AI: Artificial Intelligence. IBM’s Watson and Google’s Artificial intelligence engine are revolutionizing the uses for AI and making it affordable. With this AI is set to revolutionize the way travelers and industry workers interact further advancing the idea of personalized travel.
Big Data: Ask any DORM and they will tell you there is no shortage of data in the hotel industry. Given the size of the travel and hospitality sector and the vast amount of data that is processed by travel companies, it is obvious that big data analytics will continue to grow in importance in the sector.
One of the major sectors most at risk of disruption is distribution. It’s no secret that hotels resent the margins OTAs charge and while interfaces are good enough there is a strong desire to move to a seamless world. In addition, the continuing new on security breaches will hopefully bring a push to security and payment methods that don’t put our info at risk. Changes in distribution and most likely commission models are clearly visible on the horizon. Just the fact that Amazon and Google are pushing into the market makes it clear that change is coming. The likelihood that these changes will disrupt the status quo is even more evident as you see emerging startups focusing on distribution through blockchain. This could be a boom for hotels and airlines (although I wouldn’t start modifying budgets) and at the same time be a major blow to the major OTAs. Google ultimately has control of search and if hotels are able to work with startups that are able to get rooms to market with significantly lower commissions it’s easy to see how OTAs may struggle with the disruptions ahead. There is a great deal of speculation over how Google and Amazon will impact distribution but we should keep track of how rising startups will reinvent how rooms are sold.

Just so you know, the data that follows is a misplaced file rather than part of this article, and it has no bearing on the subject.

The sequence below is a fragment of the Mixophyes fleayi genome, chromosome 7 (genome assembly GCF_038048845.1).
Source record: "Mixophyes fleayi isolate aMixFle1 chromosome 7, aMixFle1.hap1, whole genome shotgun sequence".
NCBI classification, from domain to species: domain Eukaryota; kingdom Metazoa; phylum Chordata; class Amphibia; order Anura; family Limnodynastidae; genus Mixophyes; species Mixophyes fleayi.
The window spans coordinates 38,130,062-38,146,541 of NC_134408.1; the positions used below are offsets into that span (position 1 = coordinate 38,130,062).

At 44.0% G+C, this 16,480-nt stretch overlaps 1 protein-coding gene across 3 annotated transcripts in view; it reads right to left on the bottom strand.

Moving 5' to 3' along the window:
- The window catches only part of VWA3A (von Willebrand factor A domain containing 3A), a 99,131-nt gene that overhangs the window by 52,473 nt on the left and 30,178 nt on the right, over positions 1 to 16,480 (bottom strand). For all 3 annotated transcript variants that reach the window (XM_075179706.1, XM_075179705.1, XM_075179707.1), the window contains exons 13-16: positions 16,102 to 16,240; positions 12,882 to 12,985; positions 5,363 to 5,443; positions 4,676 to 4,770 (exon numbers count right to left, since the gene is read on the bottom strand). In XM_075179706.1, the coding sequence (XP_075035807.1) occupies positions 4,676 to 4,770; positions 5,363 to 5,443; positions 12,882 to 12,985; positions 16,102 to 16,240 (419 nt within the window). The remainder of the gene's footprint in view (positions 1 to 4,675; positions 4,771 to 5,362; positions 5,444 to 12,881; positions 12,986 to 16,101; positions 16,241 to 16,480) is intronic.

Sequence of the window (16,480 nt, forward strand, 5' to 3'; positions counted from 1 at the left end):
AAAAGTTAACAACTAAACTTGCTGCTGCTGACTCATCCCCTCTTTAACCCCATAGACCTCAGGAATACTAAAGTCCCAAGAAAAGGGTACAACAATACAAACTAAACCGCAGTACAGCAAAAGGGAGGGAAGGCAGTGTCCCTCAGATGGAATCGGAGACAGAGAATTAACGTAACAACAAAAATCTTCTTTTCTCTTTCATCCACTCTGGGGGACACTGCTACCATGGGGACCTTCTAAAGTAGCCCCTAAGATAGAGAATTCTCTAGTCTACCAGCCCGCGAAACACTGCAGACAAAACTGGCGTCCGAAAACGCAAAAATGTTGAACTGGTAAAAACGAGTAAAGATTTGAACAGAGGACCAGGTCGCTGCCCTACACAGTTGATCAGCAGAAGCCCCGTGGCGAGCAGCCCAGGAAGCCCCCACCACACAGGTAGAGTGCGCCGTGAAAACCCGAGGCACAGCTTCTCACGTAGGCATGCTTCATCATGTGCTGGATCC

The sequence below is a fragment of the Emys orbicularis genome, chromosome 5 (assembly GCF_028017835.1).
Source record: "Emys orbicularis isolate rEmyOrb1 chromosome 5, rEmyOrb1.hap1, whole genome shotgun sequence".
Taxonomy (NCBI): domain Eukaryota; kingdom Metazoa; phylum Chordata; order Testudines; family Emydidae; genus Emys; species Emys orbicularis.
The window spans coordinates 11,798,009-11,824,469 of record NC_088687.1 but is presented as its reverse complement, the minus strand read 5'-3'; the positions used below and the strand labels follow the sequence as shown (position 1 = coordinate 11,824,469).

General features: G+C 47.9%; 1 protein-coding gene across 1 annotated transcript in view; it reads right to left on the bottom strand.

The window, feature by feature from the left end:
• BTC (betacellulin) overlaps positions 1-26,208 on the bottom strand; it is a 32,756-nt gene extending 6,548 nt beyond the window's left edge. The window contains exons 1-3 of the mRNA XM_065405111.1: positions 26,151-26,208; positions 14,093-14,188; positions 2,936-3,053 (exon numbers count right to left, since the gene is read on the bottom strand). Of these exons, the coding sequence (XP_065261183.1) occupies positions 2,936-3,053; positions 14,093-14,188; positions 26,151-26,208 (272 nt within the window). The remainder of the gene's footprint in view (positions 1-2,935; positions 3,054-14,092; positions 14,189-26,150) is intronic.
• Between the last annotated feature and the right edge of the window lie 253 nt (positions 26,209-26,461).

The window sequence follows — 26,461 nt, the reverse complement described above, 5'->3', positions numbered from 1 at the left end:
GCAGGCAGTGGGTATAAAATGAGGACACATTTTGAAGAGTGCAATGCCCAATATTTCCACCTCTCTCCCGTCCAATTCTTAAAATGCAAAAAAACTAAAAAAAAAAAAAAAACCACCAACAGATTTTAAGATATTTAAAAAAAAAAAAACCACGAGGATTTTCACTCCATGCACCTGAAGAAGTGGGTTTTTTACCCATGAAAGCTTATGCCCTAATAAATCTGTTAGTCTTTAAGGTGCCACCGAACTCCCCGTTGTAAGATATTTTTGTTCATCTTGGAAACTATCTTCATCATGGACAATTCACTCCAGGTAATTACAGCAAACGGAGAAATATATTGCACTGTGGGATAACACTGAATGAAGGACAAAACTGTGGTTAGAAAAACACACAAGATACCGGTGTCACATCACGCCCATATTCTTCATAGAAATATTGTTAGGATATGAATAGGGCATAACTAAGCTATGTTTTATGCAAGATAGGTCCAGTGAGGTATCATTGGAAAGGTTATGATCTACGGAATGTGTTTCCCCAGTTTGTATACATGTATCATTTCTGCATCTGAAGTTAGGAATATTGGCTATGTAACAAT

One of the very first disruptors of the travel distribution market was Expedia. Expedia Group originally founded in 1996 as Microsoft Expedia Travel Services in the United States has grown to a company that employs 22K people across its global network of brands which consist of 200+ travel booking sites. In 2018 Expedia accounted for 99.7B in Gross bookings accounting for 31% of bookings from the major online travel agencies (OTAs) in 2018. This amounts to 11.2B in revenues for 2018 and a total of 352M room nights. The company boasts 2B+ monthly site views and 144M+ unique visitors monthly.
In an industry often criticized for its failure to embrace technology and change, Expedia has stood out for its abilities to drive innovation. In 2016 at the Expedia Partners Conference the CFO announced a goal of 100B in gross bookings by 2020 which for all purposes it hit in 2018. Along with the aggressive growth put forward Overstory, Expedia CFO, discussed the future of the company and the travel industry saying that Expedia growth will require an acute focus on the ever-shifting needs of customers and partners. “Navigating the change that’s ahead—technological change and new competition—there are three levers to plot a path: organic strategy—asking what we can do differently; acquisition; and partnerships,” Overstory said. “We continue to invest aggressively, but we’re changing the paradigm of what we believe our partnership should be. …Expedia is your partner in technology and innovation.” Within this Okerstrom dropped teasers of Expedia’s discussions in Silicon Valley with Google and Amazon. While 2016 may seem dated this quote represents a focus on a business model focused in disruptive strategy and it is for this reason that I chose to focus on Expedia.